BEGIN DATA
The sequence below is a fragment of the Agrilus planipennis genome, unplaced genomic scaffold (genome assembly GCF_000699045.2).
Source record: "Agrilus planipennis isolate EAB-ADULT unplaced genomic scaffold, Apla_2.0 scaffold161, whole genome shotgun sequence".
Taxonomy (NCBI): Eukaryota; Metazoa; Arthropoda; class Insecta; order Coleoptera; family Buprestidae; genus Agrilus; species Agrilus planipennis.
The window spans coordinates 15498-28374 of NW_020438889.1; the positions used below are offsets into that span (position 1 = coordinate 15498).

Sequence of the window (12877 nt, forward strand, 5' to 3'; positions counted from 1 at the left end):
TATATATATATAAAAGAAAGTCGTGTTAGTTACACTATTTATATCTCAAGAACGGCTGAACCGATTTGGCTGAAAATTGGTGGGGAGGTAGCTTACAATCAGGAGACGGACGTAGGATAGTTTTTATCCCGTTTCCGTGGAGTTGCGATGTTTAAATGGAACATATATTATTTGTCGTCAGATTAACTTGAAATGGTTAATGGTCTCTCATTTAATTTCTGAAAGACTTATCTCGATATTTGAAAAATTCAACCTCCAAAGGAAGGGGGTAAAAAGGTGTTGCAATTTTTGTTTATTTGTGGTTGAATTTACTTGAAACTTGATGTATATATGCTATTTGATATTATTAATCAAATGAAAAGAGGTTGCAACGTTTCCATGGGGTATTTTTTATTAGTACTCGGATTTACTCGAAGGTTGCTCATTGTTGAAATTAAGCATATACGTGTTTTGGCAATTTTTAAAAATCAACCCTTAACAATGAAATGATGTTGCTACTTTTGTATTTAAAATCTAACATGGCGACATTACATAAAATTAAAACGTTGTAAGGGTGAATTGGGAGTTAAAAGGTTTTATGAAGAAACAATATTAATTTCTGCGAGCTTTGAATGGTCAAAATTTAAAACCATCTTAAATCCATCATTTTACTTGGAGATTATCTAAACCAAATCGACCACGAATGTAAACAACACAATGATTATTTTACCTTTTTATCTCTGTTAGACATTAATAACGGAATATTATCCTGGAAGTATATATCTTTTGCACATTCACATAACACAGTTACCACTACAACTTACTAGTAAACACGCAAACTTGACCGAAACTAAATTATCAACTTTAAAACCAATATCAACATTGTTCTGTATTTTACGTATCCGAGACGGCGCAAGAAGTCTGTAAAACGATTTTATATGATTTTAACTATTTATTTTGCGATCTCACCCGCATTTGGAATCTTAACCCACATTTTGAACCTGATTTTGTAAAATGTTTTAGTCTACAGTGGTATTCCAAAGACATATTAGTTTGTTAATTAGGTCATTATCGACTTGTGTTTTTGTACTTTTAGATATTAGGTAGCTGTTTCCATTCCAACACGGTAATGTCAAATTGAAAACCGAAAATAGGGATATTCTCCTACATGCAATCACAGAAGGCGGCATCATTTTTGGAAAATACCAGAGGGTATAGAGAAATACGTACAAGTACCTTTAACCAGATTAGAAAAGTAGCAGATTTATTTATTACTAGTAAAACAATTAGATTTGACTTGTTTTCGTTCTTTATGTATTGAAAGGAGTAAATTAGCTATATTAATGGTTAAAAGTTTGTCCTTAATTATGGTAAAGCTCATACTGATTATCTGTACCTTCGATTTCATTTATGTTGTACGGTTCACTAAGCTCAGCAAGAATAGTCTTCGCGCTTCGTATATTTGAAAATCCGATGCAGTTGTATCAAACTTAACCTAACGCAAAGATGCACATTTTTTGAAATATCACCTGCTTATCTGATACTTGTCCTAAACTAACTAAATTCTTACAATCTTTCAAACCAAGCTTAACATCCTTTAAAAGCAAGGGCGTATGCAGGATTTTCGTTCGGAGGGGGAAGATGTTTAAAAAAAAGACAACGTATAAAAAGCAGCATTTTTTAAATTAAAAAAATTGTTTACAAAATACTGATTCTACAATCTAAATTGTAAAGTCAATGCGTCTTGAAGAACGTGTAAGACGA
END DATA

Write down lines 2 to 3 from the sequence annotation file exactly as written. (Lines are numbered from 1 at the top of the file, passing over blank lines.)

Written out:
Source record: "Agrilus planipennis isolate EAB-ADULT unplaced genomic scaffold, Apla_2.0 scaffold161, whole genome shotgun sequence".
Taxonomy (NCBI): Eukaryota; Metazoa; Arthropoda; class Insecta; order Coleoptera; family Buprestidae; genus Agrilus; species Agrilus planipennis.